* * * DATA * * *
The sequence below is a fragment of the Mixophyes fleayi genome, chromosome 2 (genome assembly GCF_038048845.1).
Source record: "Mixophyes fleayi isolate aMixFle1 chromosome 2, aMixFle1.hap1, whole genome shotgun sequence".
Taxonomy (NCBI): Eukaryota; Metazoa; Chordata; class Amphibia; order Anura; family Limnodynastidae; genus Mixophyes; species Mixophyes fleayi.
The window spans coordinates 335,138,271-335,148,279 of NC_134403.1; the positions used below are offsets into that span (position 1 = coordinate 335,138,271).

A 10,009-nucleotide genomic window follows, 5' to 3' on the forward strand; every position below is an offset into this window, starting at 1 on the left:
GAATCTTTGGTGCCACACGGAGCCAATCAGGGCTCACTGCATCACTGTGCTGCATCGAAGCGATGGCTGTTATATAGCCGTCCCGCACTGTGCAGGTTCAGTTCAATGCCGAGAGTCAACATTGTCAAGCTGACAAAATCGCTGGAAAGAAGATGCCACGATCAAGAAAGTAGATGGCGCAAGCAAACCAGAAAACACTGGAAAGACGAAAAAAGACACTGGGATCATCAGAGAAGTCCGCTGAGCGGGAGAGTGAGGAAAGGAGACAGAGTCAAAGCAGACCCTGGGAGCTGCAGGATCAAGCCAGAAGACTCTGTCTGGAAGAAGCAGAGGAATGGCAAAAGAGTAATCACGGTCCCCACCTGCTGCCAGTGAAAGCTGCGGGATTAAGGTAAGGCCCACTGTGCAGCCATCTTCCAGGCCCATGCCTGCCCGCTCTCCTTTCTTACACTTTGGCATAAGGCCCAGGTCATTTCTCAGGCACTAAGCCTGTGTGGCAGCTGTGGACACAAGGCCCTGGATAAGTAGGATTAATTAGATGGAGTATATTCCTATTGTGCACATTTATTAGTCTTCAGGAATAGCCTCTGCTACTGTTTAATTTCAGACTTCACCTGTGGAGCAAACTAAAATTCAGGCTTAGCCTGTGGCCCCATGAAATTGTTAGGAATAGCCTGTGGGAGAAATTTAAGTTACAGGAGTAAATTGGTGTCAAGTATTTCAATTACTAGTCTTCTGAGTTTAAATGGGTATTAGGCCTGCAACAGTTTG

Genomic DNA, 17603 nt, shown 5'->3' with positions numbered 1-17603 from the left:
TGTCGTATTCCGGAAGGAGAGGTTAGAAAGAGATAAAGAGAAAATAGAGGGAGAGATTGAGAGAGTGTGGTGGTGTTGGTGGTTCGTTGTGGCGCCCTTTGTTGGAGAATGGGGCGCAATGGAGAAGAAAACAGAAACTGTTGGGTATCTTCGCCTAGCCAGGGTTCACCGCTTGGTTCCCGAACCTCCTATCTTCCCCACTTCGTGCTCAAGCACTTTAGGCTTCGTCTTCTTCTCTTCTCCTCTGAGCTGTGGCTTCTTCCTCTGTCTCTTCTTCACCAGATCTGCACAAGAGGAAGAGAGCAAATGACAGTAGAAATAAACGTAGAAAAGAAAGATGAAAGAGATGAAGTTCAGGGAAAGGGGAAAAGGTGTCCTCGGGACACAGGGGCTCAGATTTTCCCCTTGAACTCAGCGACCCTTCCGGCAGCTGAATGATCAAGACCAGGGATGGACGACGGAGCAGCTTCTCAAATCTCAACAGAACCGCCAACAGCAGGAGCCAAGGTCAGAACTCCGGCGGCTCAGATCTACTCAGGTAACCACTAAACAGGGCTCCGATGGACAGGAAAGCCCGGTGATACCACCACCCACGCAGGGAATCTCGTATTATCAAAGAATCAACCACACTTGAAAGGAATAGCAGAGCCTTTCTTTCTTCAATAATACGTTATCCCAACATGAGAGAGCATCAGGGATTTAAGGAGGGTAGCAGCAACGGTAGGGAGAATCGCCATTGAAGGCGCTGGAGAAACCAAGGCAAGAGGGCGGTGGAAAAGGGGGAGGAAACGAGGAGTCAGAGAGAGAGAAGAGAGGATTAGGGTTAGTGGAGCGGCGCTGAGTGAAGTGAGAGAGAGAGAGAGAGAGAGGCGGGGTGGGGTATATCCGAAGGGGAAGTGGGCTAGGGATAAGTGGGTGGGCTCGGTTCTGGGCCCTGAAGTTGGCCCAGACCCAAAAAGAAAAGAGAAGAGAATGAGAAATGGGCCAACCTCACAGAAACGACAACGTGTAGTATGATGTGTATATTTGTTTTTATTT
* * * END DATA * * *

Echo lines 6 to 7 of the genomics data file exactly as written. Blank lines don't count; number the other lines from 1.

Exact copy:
GAATCTTTGGTGCCACACGGAGCCAATCAGGGCTCACTGCATCACTGTGCTGCATCGAAGCGATGGCTGTTATATAGCCGTCCCGCACTGTGCAGGTTCAGTTCAATGCCGAGAGTCAACATTGTCAAGCTGACAAAATCGCTGGAAAGAAGATGCCACGATCAAGAAAGTAGATGGCGCAAGCAAACCAGAAAACACTGGAAAGACGAAAAAAGACACTGGGATCATCAGAGAAGTCCGCTGAGCGGGAGAGTGAGGAAAGGAGACAGAGTCAAAGCAGACCCTGGGAGCTGCAGGATCAAGCCAGAAGACTCTGTCTGGAAGAAGCAGAGGAATGGCAAAAGAGTAATCACGGTCCCCACCTGCTGCCAGTGAAAGCTGCGGGATTAAGGTAAGGCCCACTGTGCAGCCATCTTCCAGGCCCATGCCTGCCCGCTCTCCTTTCTTACACTTTGGCATAAGGCCCAGGTCATTTCTCAGGCACTAAGCCTGTGTGGCAGCTGTGGACACAAGGCCCTGGATAAGTAGGATTAATTAGATGGAGTATATTCCTATTGTGCACATTTATTAGTCTTCAGGAATAGCCTCTGCTACTGTTTAATTTCAGACTTCACCTGTGGAGCAAACTAAAATTCAGGCTTAGCCTGTGGCCCCATGAAATTGTTAGGAATAGCCTGTGGGAGAAATTTAAGTTACAGGAGTAAATTGGTGTCAAGTATTTCAATTACTAGTCTTCTGAGTTTAAATGGGTATTAGGCCTGCAACAGTTTG

Genomic DNA, 17603 nt, shown 5'->3' with positions numbered 1-17603 from the left: